How to Teach Kids to Make Up with a Friend

Posted on by admin | in babysitting

Childhood is not always full of rainbows and unicorns for kids. Adults often like to think that is the case because they look back and remember fondly what they now see as carefree days without the responsibility and pressure of work and managing a household. What some adults seem to forget is that kids sometimes have problems, too. These problems can be particularly difficult for them, in fact, because they don’t have the benefit of experience to draw upon in knowing how to deal with and cope with particular situations. One such situation is a falling out with a friend.

Children have fights amongst themselves, and it’s tough for them to know what to do when it happens. This is where parents need to step in and coach them. In the end, it is up to the child to rectify the situation, but as a parent you can be there to guide him and help him make sense of the situation.

Get to the Bottom of the Particular Situation

The first thing you are going to want to do is find out what happened. Kids fight about a lot of things. Sometimes kids feel left out when a friend plays with someone new. Two kids may fight because they both want to get their own way.  Sometimes, one child hurts the other, either physically or emotionally.

Let your child tell you what happened and just let them vent. Use reflective listening to tell him you understand how he feels. Don’t tell him his feelings are wrong or assign any blame to either party. Just tell him you understand that he is upset.

Talk About Perspective

Once your child has vented, you can try asking him what both kids could have done differently. Your child may say something you view as the ‘wrong” answer, such as, “My friend could have done what I wanted.”  Just respond with something like, “Okay, that’s one thing, what else could you have done?  Do you think if you guys had taken turns you still would have had this argument?”

Try to get your child to see the situation from the other child’s point of view. Ask him why he thinks his friend did or said what he did. Ask him how he thinks his friend felt. Again, don’t try to get the “right” answers out of your child. It is enough to get him into the habit of trying to view difficult situations from different perspectives.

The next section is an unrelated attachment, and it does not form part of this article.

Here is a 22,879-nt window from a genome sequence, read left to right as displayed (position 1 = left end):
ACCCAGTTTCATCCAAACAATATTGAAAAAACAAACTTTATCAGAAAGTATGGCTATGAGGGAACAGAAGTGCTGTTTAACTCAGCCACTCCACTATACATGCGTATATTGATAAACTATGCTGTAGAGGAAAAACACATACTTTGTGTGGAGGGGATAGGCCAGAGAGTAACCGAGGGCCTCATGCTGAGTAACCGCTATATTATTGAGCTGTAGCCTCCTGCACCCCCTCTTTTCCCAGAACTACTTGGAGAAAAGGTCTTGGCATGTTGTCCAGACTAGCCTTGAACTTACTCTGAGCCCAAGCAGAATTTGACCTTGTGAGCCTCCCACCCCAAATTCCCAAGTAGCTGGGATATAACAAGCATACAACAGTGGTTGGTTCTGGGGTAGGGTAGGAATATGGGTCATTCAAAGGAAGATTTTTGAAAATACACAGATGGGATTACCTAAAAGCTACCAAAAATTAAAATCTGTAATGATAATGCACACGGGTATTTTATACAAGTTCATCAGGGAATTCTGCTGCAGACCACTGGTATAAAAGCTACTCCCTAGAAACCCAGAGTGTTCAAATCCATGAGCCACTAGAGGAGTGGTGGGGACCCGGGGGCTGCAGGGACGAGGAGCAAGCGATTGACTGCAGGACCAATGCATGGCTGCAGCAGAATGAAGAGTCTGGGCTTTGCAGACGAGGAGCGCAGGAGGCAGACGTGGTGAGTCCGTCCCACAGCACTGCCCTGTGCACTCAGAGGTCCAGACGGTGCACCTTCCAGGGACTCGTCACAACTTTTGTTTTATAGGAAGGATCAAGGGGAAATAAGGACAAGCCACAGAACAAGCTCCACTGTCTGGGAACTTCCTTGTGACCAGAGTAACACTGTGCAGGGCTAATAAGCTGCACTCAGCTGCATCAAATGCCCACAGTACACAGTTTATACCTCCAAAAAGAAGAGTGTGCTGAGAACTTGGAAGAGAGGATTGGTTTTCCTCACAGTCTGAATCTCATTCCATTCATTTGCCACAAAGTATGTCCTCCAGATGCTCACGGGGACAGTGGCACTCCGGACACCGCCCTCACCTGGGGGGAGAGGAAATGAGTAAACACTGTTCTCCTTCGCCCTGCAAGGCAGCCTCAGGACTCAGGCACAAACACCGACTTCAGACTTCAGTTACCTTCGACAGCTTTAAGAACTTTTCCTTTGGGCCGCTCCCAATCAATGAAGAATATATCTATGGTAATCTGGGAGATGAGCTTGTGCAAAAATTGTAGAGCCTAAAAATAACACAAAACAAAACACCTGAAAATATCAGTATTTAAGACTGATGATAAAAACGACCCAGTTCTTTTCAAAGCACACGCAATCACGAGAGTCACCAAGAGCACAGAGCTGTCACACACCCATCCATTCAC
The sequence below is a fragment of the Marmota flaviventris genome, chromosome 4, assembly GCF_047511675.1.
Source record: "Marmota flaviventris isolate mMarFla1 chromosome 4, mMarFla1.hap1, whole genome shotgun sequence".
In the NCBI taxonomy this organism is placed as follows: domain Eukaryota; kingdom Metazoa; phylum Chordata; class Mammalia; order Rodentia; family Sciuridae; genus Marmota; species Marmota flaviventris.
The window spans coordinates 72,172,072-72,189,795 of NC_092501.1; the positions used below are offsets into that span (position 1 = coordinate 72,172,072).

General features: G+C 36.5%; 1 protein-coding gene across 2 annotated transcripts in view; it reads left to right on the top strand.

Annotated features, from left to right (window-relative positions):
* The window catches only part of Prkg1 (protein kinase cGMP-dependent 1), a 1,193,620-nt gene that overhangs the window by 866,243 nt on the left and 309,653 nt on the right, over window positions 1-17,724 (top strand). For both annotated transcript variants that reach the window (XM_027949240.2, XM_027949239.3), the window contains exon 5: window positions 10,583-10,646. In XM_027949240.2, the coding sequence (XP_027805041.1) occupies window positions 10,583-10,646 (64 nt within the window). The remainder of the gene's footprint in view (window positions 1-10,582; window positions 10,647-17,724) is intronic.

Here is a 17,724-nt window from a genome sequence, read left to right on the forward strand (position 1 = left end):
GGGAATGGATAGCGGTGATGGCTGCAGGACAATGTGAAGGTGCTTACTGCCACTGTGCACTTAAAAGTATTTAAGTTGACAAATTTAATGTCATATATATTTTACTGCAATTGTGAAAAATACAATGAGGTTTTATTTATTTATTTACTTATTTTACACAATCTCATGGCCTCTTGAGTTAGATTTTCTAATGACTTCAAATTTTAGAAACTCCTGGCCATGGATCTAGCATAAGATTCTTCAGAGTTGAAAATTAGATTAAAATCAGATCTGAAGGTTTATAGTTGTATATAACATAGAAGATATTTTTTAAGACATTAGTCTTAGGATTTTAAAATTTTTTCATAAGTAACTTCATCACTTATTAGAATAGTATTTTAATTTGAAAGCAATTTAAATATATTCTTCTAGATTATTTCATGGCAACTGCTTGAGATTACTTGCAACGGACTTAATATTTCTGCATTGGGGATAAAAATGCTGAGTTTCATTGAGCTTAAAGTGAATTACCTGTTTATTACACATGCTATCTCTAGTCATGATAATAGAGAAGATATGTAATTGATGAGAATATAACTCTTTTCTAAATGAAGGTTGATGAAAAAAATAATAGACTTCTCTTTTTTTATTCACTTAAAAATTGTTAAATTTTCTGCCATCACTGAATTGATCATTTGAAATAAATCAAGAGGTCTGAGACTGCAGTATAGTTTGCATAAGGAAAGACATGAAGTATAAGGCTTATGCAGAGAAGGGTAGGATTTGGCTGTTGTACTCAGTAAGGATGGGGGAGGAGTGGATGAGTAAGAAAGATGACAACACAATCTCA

Determine Whether Your Child Wants to Salvage the Relationship

Ask your child if he wants to make up with his friend. Making up won’t work if he doesn’t want to. If he says no, which is highly unlikely, just tell him that is fine and to let you know when he does so you can help him. If your child does not want to make up with his friend and there have been many instances in the past of your child being hurt, maybe it is for the best. If your child is clearly in the wrong, such as if he physically harmed the other child, let him know he needs to apologize either way.

Hatch a Plan

When your child is ready to resolve his dispute, brainstorm with him ways in which he can do this. Ask him what he would want if he were in the other person’s shoes and what he wishes his friend would say to him. Think of different ways to approach the situation, such as simply asking the child to play again and moving on, making the friend a card or telling the child how he felt by saying, “It made me feel mad when you would not let me have a turn with the truck. Next time can we take turns?”

Talk About Conflicts as a Normal Part of Everyday Life

Let your child know that everyone has a falling out from time to time, and sometimes going through these hard times together with friends makes relationship even stronger than before. Also, let them know that it is normal to feel awkward and uncomfortable after an argument. Tell him if he is brave and pushes through it, everything will get back to normal quickly and both kids will feel better.

Don’t be afraid to ask for help if going through these steps is not bringing about a resolution. You’ll want your child to be able to ask for help throughout his life when things get too difficult to manage, so show him now that reaching out for assistance is a viable option. If the altercation occurred at school, calling on a teacher or the school counselor can be extremely beneficial. You can also contact the other child’s parents and see if they will also talk to their child. Then, see about setting up a play date for the kids so they can enjoy one another’s company again.

Remember to talk about forgiveness with your child. Remind him that nobody is perfect and everyone makes mistakes. Ask him if he can forgive his friend and, if your child is in the wrong, be sure that he takes the time to forgive himself. Children can be very hard on themselves, and sometimes try to run away from a friendship because they do not want to face the mistakes they made. It’s important that they face their difficulties and fears with you by their side for support, so that they can build experience and confidence.

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